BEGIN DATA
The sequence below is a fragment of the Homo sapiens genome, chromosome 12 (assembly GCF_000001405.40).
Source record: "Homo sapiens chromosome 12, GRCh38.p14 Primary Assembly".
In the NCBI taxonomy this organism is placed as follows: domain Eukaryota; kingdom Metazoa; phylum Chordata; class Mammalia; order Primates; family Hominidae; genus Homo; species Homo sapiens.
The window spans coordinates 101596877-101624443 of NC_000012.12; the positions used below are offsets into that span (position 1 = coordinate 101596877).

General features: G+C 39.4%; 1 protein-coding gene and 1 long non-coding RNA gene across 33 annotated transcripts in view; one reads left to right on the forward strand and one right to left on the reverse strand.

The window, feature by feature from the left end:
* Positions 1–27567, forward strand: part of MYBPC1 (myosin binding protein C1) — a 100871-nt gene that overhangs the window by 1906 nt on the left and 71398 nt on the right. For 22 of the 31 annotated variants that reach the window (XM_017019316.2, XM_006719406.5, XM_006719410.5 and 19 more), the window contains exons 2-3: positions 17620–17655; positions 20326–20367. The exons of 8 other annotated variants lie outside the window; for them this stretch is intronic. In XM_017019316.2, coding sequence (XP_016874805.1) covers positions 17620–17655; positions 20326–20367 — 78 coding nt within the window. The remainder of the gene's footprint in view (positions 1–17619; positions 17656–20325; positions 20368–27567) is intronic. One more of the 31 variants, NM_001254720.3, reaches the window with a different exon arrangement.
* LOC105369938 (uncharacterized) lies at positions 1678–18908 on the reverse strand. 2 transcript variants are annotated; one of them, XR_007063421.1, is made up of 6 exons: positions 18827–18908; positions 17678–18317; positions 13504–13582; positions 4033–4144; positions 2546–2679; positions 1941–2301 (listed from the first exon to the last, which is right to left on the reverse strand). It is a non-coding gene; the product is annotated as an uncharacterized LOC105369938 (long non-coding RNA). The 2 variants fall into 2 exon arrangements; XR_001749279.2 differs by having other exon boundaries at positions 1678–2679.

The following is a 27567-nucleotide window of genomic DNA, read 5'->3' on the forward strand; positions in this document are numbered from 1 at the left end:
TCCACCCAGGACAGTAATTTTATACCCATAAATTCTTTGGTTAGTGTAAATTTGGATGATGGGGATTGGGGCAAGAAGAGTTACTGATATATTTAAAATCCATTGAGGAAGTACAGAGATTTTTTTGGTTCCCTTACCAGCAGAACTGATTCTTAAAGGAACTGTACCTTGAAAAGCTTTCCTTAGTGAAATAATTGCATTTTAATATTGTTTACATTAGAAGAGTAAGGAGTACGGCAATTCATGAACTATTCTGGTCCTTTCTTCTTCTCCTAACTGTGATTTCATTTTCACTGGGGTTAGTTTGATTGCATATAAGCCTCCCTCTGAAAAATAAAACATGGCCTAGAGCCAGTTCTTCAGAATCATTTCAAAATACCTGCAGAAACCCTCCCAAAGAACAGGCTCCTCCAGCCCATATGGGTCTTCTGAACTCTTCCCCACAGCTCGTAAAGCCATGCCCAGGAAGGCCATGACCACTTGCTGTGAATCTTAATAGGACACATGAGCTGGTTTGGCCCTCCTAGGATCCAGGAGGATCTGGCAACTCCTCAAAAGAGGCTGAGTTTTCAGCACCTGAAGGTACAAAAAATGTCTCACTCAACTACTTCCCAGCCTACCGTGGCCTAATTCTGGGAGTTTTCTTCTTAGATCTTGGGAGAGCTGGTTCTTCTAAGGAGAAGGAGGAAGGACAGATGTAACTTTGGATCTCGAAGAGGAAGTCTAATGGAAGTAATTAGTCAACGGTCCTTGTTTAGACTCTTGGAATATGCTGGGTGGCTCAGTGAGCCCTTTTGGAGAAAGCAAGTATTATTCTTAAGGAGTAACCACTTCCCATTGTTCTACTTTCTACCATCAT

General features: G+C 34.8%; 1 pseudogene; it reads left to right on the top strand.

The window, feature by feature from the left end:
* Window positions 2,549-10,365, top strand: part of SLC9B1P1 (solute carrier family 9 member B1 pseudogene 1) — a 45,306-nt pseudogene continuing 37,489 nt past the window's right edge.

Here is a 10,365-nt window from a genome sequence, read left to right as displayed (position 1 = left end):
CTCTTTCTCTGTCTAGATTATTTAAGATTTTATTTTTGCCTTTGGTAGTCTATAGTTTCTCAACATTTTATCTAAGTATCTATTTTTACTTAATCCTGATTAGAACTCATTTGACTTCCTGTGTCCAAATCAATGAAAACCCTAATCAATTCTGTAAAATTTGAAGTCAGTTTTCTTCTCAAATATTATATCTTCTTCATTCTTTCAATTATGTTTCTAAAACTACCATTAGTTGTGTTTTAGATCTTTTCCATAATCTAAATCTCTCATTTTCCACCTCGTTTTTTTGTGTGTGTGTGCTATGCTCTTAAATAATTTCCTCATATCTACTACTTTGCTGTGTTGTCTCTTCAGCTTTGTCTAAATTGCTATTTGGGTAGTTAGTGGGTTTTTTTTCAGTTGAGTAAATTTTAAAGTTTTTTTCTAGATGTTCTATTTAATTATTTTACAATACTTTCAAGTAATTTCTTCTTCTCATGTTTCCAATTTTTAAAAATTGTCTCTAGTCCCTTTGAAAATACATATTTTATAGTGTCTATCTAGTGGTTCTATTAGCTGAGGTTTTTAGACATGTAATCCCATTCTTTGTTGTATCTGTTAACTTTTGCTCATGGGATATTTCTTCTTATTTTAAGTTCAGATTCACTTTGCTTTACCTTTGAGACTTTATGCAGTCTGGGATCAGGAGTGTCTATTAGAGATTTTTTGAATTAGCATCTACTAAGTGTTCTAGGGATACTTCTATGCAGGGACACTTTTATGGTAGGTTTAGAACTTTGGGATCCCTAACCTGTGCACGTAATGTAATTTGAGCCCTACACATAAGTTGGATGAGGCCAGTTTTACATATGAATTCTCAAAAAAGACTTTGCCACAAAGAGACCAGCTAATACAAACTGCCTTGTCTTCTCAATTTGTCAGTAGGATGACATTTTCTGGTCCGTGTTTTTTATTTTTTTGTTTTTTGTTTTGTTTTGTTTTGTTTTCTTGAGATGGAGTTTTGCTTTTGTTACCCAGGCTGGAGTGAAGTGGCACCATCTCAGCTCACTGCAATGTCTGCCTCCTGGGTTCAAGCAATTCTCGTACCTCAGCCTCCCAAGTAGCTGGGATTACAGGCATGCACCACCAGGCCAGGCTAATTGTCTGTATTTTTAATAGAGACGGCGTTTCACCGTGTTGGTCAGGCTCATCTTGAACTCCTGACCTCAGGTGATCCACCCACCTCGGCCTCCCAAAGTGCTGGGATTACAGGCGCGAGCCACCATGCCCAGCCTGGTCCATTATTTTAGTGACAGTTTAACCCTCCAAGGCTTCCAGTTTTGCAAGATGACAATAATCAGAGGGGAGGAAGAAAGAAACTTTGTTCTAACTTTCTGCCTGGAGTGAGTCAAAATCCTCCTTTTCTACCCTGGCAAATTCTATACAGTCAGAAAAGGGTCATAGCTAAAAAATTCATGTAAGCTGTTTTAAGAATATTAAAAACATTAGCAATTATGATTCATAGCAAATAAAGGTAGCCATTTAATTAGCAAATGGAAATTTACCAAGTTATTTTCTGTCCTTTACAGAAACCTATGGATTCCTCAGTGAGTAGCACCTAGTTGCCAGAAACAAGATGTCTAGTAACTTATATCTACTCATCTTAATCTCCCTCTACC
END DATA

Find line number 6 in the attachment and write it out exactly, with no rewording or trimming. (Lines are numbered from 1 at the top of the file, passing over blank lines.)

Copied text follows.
The window, feature by feature from the left end: